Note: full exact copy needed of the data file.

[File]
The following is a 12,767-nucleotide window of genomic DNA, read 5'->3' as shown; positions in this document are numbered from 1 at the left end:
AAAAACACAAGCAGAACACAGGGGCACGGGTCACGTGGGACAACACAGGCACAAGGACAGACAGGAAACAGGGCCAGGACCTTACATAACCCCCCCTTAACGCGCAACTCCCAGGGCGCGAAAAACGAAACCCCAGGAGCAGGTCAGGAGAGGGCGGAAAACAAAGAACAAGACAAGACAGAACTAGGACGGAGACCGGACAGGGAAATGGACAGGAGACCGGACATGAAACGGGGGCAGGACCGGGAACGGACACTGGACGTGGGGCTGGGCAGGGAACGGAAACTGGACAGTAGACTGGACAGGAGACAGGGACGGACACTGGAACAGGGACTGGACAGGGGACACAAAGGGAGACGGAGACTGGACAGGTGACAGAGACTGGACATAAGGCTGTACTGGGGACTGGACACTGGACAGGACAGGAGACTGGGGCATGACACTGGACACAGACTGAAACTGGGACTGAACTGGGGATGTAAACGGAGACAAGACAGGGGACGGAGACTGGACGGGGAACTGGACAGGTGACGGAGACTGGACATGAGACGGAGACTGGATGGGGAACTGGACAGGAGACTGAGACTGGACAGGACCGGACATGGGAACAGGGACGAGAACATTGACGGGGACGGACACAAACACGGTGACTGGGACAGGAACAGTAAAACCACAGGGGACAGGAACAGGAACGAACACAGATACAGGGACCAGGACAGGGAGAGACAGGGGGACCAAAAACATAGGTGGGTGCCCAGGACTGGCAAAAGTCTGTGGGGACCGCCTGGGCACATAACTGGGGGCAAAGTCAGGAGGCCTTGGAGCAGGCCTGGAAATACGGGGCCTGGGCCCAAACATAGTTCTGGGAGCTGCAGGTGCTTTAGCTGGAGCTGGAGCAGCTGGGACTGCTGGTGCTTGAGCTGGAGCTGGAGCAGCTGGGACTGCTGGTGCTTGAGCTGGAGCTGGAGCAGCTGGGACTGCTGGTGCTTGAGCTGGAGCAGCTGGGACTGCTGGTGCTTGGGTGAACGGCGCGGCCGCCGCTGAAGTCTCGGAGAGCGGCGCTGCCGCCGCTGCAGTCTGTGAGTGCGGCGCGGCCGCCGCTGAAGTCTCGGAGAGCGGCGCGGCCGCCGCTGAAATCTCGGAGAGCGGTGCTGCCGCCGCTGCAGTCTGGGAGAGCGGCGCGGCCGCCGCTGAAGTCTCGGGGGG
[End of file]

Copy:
The following is a 12,767-nucleotide window of genomic DNA, read 5'->3' as shown; positions in this document are numbered from 1 at the left end:
AAAAACACAAGCAGAACACAGGGGCACGGGTCACGTGGGACAACACAGGCACAAGGACAGACAGGAAACAGGGCCAGGACCTTACATAACCCCCCCTTAACGCGCAACTCCCAGGGCGCGAAAAACGAAACCCCAGGAGCAGGTCAGGAGAGGGCGGAAAACAAAGAACAAGACAAGACAGAACTAGGACGGAGACCGGACAGGGAAATGGACAGGAGACCGGACATGAAACGGGGGCAGGACCGGGAACGGACACTGGACGTGGGGCTGGGCAGGGAACGGAAACTGGACAGTAGACTGGACAGGAGACAGGGACGGACACTGGAACAGGGACTGGACAGGGGACACAAAGGGAGACGGAGACTGGACAGGTGACAGAGACTGGACATAAGGCTGTACTGGGGACTGGACACTGGACAGGACAGGAGACTGGGGCATGACACTGGACACAGACTGAAACTGGGACTGAACTGGGGATGTAAACGGAGACAAGACAGGGGACGGAGACTGGACGGGGAACTGGACAGGTGACGGAGACTGGACATGAGACGGAGACTGGATGGGGAACTGGACAGGAGACTGAGACTGGACAGGACCGGACATGGGAACAGGGACGAGAACATTGACGGGGACGGACACAAACACGGTGACTGGGACAGGAACAGTAAAACCACAGGGGACAGGAACAGGAACGAACACAGATACAGGGACCAGGACAGGGAGAGACAGGGGGACCAAAAACATAGGTGGGTGCCCAGGACTGGCAAAAGTCTGTGGGGACCGCCTGGGCACATAACTGGGGGCAAAGTCAGGAGGCCTTGGAGCAGGCCTGGAAATACGGGGCCTGGGCCCAAACATAGTTCTGGGAGCTGCAGGTGCTTTAGCTGGAGCTGGAGCAGCTGGGACTGCTGGTGCTTGAGCTGGAGCTGGAGCAGCTGGGACTGCTGGTGCTTGAGCTGGAGCTGGAGCAGCTGGGACTGCTGGTGCTTGAGCTGGAGCAGCTGGGACTGCTGGTGCTTGGGTGAACGGCGCGGCCGCCGCTGAAGTCTCGGAGAGCGGCGCTGCCGCCGCTGCAGTCTGTGAGTGCGGCGCGGCCGCCGCTGAAGTCTCGGAGAGCGGCGCGGCCGCCGCTGAAATCTCGGAGAGCGGTGCTGCCGCCGCTGCAGTCTGGGAGAGCGGCGCGGCCGCCGCTGAAGTCTCGGGGGG